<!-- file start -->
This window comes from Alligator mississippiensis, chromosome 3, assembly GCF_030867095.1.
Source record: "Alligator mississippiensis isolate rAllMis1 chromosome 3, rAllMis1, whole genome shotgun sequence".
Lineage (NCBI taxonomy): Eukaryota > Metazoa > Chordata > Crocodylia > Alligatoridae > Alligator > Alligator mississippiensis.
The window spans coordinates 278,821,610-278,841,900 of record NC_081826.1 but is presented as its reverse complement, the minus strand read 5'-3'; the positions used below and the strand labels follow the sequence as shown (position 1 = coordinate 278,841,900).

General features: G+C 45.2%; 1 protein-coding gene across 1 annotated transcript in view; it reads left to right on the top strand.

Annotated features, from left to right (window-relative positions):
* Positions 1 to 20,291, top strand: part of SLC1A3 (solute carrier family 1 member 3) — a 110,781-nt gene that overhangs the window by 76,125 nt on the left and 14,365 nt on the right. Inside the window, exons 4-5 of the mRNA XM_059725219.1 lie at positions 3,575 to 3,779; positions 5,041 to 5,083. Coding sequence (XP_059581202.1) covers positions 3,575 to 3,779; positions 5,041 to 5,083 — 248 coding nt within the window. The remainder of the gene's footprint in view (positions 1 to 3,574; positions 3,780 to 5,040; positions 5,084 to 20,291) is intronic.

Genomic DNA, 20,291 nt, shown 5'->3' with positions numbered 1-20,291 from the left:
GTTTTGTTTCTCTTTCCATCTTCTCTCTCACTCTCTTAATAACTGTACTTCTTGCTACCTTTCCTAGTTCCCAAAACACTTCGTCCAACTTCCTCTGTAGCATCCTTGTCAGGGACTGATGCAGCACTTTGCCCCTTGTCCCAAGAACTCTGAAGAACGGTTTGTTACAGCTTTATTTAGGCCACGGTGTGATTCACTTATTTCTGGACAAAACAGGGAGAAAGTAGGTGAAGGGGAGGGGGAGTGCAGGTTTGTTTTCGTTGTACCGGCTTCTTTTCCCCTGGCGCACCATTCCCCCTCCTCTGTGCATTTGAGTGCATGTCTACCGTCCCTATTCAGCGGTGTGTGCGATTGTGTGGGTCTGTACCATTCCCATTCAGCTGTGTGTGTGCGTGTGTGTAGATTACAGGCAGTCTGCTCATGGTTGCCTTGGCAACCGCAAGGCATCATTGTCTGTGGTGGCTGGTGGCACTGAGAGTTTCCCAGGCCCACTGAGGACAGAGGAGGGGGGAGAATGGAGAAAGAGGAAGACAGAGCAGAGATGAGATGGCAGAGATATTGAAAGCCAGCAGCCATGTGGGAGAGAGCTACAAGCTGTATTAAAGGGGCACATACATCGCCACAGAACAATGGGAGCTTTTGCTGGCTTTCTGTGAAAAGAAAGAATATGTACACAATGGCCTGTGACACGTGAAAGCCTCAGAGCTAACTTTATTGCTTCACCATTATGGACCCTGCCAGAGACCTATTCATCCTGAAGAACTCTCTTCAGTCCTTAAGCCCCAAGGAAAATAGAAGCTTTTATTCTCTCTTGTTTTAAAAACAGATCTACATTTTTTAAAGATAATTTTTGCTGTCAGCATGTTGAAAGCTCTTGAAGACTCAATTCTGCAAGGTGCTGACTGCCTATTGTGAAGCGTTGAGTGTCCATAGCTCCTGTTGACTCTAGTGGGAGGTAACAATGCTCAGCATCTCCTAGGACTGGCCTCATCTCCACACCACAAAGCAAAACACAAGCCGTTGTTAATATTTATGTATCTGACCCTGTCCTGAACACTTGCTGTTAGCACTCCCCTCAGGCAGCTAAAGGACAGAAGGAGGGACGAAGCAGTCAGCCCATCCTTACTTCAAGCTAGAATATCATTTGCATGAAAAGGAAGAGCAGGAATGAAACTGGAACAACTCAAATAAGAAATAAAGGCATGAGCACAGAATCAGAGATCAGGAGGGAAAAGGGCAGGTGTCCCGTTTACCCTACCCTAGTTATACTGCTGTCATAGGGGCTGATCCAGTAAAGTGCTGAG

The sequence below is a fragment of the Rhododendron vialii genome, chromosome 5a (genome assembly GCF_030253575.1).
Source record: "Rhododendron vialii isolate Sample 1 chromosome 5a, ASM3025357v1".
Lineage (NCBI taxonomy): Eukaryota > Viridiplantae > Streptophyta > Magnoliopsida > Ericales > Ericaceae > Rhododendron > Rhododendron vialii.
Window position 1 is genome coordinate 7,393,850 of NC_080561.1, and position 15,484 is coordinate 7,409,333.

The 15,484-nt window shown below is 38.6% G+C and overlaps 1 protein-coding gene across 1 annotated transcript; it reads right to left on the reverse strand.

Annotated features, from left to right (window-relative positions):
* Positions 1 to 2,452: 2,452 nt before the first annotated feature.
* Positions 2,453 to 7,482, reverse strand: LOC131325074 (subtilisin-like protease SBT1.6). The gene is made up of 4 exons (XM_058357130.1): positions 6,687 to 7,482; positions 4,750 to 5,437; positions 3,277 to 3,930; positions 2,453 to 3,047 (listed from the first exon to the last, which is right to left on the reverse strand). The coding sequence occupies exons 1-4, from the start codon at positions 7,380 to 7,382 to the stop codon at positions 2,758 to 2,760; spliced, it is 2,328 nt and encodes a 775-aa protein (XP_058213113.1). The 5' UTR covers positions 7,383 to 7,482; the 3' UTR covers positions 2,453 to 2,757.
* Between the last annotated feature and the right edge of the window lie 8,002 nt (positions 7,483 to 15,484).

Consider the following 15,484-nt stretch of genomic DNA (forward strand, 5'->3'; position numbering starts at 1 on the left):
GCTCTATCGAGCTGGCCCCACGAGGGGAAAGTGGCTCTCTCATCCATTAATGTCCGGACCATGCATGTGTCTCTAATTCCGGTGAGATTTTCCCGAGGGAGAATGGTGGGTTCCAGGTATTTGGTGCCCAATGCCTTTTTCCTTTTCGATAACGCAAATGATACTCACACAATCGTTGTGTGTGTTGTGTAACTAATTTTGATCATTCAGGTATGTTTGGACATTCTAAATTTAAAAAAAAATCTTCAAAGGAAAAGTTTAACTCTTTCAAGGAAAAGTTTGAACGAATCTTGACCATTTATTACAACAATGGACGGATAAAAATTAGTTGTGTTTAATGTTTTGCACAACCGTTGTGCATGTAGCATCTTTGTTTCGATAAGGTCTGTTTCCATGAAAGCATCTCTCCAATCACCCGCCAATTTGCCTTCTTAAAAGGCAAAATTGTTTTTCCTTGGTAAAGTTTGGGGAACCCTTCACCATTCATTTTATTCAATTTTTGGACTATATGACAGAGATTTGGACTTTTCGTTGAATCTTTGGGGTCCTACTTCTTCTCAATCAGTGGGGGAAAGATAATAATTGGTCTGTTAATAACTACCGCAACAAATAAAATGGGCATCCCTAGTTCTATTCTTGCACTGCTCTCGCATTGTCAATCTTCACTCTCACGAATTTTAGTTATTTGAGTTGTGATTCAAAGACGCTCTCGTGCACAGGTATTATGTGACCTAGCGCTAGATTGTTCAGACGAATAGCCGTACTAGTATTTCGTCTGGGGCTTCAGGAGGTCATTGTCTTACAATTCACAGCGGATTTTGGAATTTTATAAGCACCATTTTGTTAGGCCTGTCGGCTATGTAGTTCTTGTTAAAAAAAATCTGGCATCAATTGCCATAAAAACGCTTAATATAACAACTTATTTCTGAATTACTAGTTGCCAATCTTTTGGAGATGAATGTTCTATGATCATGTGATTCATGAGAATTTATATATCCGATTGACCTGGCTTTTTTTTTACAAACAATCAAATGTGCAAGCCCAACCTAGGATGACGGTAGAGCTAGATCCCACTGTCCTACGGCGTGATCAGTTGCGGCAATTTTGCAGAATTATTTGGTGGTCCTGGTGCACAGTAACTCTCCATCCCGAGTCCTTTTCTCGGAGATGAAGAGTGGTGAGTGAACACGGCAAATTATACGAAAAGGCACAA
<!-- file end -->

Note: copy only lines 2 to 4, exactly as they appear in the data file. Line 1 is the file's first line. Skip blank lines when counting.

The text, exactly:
Source record: "Alligator mississippiensis isolate rAllMis1 chromosome 3, rAllMis1, whole genome shotgun sequence".
Lineage (NCBI taxonomy): Eukaryota > Metazoa > Chordata > Crocodylia > Alligatoridae > Alligator > Alligator mississippiensis.
The window spans coordinates 278,821,610-278,841,900 of record NC_081826.1 but is presented as its reverse complement, the minus strand read 5'-3'; the positions used below and the strand labels follow the sequence as shown (position 1 = coordinate 278,841,900).